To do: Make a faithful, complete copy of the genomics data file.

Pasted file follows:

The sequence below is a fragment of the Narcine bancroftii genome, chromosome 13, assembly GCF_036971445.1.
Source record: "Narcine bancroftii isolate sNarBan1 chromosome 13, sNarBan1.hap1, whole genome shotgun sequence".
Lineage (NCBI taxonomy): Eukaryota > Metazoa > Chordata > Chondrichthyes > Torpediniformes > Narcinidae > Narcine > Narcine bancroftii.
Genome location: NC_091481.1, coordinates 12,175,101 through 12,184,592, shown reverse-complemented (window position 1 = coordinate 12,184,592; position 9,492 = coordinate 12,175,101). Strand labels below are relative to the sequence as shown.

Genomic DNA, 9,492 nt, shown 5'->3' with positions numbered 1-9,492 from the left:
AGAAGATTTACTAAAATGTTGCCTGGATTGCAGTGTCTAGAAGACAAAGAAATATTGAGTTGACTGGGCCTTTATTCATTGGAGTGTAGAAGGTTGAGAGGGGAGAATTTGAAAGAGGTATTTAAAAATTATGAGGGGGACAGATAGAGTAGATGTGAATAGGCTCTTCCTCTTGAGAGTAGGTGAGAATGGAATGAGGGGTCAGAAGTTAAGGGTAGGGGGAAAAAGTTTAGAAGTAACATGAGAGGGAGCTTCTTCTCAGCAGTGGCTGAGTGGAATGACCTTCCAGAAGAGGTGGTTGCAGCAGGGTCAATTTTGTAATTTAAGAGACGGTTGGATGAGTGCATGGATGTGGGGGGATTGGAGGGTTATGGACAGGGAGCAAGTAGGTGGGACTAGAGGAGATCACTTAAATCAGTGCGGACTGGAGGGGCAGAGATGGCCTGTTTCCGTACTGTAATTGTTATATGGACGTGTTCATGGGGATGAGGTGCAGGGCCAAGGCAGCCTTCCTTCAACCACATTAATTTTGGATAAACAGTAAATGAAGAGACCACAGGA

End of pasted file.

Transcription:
The sequence below is a fragment of the Narcine bancroftii genome, chromosome 13, assembly GCF_036971445.1.
Source record: "Narcine bancroftii isolate sNarBan1 chromosome 13, sNarBan1.hap1, whole genome shotgun sequence".
Lineage (NCBI taxonomy): Eukaryota > Metazoa > Chordata > Chondrichthyes > Torpediniformes > Narcinidae > Narcine > Narcine bancroftii.
Genome location: NC_091481.1, coordinates 12,175,101 through 12,184,592, shown reverse-complemented (window position 1 = coordinate 12,184,592; position 9,492 = coordinate 12,175,101). Strand labels below are relative to the sequence as shown.

Genomic DNA, 9,492 nt, shown 5'->3' with positions numbered 1-9,492 from the left:
AGAAGATTTACTAAAATGTTGCCTGGATTGCAGTGTCTAGAAGACAAAGAAATATTGAGTTGACTGGGCCTTTATTCATTGGAGTGTAGAAGGTTGAGAGGGGAGAATTTGAAAGAGGTATTTAAAAATTATGAGGGGGACAGATAGAGTAGATGTGAATAGGCTCTTCCTCTTGAGAGTAGGTGAGAATGGAATGAGGGGTCAGAAGTTAAGGGTAGGGGGAAAAAGTTTAGAAGTAACATGAGAGGGAGCTTCTTCTCAGCAGTGGCTGAGTGGAATGACCTTCCAGAAGAGGTGGTTGCAGCAGGGTCAATTTTGTAATTTAAGAGACGGTTGGATGAGTGCATGGATGTGGGGGGATTGGAGGGTTATGGACAGGGAGCAAGTAGGTGGGACTAGAGGAGATCACTTAAATCAGTGCGGACTGGAGGGGCAGAGATGGCCTGTTTCCGTACTGTAATTGTTATATGGACGTGTTCATGGGGATGAGGTGCAGGGCCAAGGCAGCCTTCCTTCAACCACATTAATTTTGGATAAACAGTAAATGAAGAGACCACAGGA